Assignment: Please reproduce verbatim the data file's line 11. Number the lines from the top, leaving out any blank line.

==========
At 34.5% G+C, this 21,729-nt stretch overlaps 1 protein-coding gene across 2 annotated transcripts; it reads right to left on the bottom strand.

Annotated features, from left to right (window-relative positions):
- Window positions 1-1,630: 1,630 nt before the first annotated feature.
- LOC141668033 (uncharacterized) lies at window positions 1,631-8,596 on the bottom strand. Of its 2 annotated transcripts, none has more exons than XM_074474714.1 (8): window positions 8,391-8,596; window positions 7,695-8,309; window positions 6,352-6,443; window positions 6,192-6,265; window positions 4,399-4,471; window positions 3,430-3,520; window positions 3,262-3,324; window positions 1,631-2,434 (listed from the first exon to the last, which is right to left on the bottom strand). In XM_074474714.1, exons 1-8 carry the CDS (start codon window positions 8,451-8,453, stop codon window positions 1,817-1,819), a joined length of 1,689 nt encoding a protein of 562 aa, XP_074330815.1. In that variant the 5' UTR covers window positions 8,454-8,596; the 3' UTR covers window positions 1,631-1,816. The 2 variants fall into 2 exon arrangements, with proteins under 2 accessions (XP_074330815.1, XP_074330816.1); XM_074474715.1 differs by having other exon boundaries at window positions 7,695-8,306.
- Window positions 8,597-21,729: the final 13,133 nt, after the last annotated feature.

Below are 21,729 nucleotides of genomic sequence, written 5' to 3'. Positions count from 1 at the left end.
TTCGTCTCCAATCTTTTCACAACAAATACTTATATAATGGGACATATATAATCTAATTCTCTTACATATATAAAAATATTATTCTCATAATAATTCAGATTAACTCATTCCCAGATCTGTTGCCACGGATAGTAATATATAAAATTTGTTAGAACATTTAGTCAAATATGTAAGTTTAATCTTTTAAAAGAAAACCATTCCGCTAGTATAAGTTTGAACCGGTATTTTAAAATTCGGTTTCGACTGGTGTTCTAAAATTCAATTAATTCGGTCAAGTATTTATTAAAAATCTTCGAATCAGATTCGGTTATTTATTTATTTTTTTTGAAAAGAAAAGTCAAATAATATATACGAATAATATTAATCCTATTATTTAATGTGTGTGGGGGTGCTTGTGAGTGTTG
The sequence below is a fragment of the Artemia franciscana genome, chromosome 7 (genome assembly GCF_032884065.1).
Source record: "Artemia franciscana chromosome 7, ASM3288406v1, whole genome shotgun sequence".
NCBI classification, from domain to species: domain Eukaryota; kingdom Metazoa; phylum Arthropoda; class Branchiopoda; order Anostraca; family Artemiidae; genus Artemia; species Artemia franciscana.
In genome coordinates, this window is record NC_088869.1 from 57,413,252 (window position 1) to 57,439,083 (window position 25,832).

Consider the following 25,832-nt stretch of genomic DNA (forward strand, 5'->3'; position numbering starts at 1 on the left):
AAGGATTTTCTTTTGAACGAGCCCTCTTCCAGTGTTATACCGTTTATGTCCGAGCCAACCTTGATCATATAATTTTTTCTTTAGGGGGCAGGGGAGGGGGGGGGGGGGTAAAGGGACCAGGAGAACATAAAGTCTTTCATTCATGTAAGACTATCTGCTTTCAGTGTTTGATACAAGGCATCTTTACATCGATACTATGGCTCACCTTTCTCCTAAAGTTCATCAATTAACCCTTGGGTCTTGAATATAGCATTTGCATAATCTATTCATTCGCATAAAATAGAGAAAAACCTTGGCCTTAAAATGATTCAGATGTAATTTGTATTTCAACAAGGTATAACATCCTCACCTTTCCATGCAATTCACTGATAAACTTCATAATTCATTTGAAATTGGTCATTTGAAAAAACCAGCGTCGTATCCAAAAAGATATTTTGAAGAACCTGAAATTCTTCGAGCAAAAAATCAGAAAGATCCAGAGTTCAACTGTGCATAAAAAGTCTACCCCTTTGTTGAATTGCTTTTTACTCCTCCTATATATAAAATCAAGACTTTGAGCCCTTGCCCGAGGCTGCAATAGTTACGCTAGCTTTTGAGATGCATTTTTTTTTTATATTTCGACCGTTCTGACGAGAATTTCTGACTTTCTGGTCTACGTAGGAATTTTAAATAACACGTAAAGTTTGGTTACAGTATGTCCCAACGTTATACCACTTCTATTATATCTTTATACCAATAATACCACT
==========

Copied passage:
In genome coordinates, this window is record NC_088869.1 from 57,413,252 (window position 1) to 57,439,083 (window position 25,832).